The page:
Rather than thinking of people with severe mental illness as generally dangerous, scientists are now pinpointing those other factors that might augur violent behavior more reliably. One strong candidate is drug abuse. Revealing results from the MacArthur Violence Risk Assessment Study in 1998, sociologist Henry J. Steadman of Policy Research Associates and his colleagues reported that almost a third of severely mentally ill patients with substance abuse problems engaged in one or more violent acts in the year after they left the hospital. For discharged patients who did not abuse drugs, the corresponding figure was only 18 percent. (That figure suggests that less than one fifth of severely mentally ill individuals without other issues are dangerously aggressive.)

In its meta-analysis, Douglas’s team also flagged drug abuse as one of several factors that contributed to the connection between mental illness and violence. In addition, it found the link was even stronger for patients who suffered from delusions, hallucinations or disorganized thinking. Thus, a mentally ill person is more at risk of committing an act of aggression when that individual is also abusing a drug and shows particular symptoms.

Substance abuse greatly boosts the chances of violent behavior in healthy subjects, too, suggesting that drug use may be a much better predictor of violence than mental illness. What is more, proper treatment of mental illness can effectively eliminate the small risk of violent behavior posed by a grave disorder. In the MacArthur study, Steadman’s team found no difference in the prevalence of violence between the severely mentally ill who were on their medications and mentally healthy people, whereas unmedicated patients lashed out at significantly higher rates. Of course, sick individuals who stop taking their medications could represent more difficult cases. Nevertheless, these results suggest that improving adherence to treatment may lessen the chances that severely ill people will behave violently.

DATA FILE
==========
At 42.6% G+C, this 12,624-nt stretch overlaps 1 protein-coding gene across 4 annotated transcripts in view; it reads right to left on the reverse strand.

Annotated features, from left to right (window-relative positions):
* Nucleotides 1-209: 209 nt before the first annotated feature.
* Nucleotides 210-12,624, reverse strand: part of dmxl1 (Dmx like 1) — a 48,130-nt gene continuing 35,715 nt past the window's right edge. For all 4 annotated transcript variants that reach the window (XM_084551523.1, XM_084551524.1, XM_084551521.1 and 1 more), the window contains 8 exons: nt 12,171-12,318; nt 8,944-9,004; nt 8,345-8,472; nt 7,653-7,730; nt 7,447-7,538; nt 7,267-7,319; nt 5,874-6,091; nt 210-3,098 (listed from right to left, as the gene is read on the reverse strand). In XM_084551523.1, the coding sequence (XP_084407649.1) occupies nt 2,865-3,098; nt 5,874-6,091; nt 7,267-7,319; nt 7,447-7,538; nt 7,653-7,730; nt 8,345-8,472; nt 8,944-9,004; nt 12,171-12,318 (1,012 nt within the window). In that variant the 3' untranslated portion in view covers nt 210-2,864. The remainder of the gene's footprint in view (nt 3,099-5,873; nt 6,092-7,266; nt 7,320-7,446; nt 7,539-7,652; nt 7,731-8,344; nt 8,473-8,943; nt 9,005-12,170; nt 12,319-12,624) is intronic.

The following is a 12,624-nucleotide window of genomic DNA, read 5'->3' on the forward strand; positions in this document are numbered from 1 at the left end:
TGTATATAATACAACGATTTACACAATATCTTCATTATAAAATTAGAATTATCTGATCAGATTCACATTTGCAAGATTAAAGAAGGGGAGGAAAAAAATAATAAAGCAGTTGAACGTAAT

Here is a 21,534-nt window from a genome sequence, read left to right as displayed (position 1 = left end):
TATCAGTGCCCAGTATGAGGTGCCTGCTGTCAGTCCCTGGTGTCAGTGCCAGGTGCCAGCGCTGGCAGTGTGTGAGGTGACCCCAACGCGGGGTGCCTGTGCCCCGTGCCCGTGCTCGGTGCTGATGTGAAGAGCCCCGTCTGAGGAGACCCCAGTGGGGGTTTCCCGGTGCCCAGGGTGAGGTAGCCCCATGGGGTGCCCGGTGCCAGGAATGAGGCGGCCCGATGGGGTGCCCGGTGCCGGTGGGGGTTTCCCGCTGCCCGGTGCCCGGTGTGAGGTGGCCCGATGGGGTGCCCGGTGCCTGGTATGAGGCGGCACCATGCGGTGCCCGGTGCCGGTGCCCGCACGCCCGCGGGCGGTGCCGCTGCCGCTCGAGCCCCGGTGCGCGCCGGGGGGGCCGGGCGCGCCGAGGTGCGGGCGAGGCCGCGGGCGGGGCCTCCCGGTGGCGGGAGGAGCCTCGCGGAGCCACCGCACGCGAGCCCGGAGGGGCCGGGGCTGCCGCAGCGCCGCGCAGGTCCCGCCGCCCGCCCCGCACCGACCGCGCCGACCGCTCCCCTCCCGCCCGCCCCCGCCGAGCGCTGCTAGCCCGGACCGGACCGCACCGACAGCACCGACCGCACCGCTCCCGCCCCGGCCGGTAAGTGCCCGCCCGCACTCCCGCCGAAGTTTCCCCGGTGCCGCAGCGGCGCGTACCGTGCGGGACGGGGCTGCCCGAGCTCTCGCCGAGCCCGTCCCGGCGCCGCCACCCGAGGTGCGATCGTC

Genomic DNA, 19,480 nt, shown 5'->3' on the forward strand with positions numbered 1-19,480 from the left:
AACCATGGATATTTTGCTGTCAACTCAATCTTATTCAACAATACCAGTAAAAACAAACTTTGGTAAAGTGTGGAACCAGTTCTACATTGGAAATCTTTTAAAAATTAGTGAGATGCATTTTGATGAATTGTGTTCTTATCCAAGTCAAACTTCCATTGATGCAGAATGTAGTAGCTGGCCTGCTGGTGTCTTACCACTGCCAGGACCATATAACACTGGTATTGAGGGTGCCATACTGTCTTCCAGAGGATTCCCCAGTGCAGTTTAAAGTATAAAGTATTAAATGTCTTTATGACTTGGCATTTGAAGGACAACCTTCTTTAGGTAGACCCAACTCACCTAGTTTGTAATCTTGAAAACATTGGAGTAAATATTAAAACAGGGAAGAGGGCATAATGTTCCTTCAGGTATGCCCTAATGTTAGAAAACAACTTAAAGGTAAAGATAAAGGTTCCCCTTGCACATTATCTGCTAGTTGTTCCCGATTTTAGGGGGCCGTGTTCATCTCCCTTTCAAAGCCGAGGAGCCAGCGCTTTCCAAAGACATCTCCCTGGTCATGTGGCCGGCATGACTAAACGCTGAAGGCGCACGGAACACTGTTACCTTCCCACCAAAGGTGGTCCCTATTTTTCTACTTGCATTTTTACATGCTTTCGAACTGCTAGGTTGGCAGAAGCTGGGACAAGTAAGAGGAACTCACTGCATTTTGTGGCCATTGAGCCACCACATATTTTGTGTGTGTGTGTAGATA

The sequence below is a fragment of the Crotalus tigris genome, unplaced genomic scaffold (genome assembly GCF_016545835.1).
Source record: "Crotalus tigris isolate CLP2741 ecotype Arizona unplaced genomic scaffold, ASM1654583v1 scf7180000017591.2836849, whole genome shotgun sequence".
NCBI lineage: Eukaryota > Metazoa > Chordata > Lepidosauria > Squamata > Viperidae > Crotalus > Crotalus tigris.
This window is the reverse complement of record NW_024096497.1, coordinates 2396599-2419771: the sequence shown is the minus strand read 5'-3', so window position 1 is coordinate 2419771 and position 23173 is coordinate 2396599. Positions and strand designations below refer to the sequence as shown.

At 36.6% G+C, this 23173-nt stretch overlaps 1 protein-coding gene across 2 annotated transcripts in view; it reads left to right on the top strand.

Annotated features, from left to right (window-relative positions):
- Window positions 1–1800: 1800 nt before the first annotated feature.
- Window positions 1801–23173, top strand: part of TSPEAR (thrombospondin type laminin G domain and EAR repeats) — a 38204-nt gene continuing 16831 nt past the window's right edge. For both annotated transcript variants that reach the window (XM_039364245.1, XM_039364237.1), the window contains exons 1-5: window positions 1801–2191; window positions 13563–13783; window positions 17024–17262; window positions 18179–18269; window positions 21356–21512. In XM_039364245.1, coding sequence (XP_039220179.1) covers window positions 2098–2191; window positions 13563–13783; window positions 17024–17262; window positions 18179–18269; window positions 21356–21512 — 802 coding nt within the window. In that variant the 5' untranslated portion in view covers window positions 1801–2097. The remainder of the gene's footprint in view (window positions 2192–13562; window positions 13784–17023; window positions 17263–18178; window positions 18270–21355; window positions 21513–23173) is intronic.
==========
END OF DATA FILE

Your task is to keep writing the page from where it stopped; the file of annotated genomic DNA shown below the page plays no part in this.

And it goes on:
Victims, Not Perpetrators
The stereotype of the crazed individual killing multiple strangers in public simply does not hold up to scrutiny. Although some noteworthy tragedies fit this description, these instances are quite rare. In fact, given how few mentally ill people become violent, a person with a severe psychological disorder is more likely to be a victim than a perpetrator of violence.

Mentally ill people are victims in their own right. A severe psychiatric condition is a terrible burden, even without being treated with suspicion by the community. A widespread belief that the afflicted are violent contributes to the stigma of mental illness and as such may interfere with their seeking and obtaining appropriate assistance. Debunking this misconception will likely lead to progress in helping troubled individuals and, by making treatment more broadly accessible, greatly reduce the threat that a small number of these individuals may pose to society.